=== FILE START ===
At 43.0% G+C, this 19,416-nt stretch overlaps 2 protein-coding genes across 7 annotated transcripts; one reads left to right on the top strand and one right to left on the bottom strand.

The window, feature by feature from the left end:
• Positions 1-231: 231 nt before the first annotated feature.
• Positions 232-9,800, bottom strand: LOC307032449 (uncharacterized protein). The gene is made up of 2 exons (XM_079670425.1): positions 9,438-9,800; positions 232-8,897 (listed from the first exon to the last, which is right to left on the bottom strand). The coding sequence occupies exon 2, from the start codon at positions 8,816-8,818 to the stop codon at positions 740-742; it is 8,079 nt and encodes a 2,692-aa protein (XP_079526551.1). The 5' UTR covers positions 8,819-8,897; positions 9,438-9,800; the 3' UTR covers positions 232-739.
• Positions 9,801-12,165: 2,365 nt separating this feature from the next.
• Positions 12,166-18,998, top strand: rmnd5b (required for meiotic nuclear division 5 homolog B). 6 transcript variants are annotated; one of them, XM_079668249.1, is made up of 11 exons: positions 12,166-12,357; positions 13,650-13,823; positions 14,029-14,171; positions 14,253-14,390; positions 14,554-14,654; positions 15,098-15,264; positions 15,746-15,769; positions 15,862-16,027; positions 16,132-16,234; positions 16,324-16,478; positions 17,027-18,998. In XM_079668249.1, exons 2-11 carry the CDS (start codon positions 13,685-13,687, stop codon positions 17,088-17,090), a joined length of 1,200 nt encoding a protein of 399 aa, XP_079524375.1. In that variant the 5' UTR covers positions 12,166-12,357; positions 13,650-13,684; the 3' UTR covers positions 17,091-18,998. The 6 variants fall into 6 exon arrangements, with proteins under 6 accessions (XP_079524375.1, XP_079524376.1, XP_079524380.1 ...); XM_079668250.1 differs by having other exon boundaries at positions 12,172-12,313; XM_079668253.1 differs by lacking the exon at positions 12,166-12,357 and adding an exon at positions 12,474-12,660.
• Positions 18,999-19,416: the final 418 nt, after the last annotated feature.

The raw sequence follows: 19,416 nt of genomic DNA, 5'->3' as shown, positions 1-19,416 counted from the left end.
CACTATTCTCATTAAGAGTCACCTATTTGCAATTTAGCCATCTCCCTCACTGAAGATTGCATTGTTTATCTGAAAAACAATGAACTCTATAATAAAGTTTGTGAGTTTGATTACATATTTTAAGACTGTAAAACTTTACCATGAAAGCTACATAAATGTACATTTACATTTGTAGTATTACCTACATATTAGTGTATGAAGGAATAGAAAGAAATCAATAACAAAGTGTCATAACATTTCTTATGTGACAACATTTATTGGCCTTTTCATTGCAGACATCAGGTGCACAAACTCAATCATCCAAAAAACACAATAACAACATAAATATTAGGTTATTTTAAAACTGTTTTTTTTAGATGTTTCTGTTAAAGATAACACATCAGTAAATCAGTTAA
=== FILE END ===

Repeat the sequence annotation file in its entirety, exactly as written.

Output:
At 43.0% G+C, this 19,416-nt stretch overlaps 2 protein-coding genes across 7 annotated transcripts; one reads left to right on the top strand and one right to left on the bottom strand.

The window, feature by feature from the left end:
• Positions 1-231: 231 nt before the first annotated feature.
• Positions 232-9,800, bottom strand: LOC307032449 (uncharacterized protein). The gene is made up of 2 exons (XM_079670425.1): positions 9,438-9,800; positions 232-8,897 (listed from the first exon to the last, which is right to left on the bottom strand). The coding sequence occupies exon 2, from the start codon at positions 8,816-8,818 to the stop codon at positions 740-742; it is 8,079 nt and encodes a 2,692-aa protein (XP_079526551.1). The 5' UTR covers positions 8,819-8,897; positions 9,438-9,800; the 3' UTR covers positions 232-739.
• Positions 9,801-12,165: 2,365 nt separating this feature from the next.
• Positions 12,166-18,998, top strand: rmnd5b (required for meiotic nuclear division 5 homolog B). 6 transcript variants are annotated; one of them, XM_079668249.1, is made up of 11 exons: positions 12,166-12,357; positions 13,650-13,823; positions 14,029-14,171; positions 14,253-14,390; positions 14,554-14,654; positions 15,098-15,264; positions 15,746-15,769; positions 15,862-16,027; positions 16,132-16,234; positions 16,324-16,478; positions 17,027-18,998. In XM_079668249.1, exons 2-11 carry the CDS (start codon positions 13,685-13,687, stop codon positions 17,088-17,090), a joined length of 1,200 nt encoding a protein of 399 aa, XP_079524375.1. In that variant the 5' UTR covers positions 12,166-12,357; positions 13,650-13,684; the 3' UTR covers positions 17,091-18,998. The 6 variants fall into 6 exon arrangements, with proteins under 6 accessions (XP_079524375.1, XP_079524376.1, XP_079524380.1 ...); XM_079668250.1 differs by having other exon boundaries at positions 12,172-12,313; XM_079668253.1 differs by lacking the exon at positions 12,166-12,357 and adding an exon at positions 12,474-12,660.
• Positions 18,999-19,416: the final 418 nt, after the last annotated feature.

The raw sequence follows: 19,416 nt of genomic DNA, 5'->3' as shown, positions 1-19,416 counted from the left end.
CACTATTCTCATTAAGAGTCACCTATTTGCAATTTAGCCATCTCCCTCACTGAAGATTGCATTGTTTATCTGAAAAACAATGAACTCTATAATAAAGTTTGTGAGTTTGATTACATATTTTAAGACTGTAAAACTTTACCATGAAAGCTACATAAATGTACATTTACATTTGTAGTATTACCTACATATTAGTGTATGAAGGAATAGAAAGAAATCAATAACAAAGTGTCATAACATTTCTTATGTGACAACATTTATTGGCCTTTTCATTGCAGACATCAGGTGCACAAACTCAATCATCCAAAAAACACAATAACAACATAAATATTAGGTTATTTTAAAACTGTTTTTTTTAGATGTTTCTGTTAAAGATAACACATCAGTAAATCAGTTAA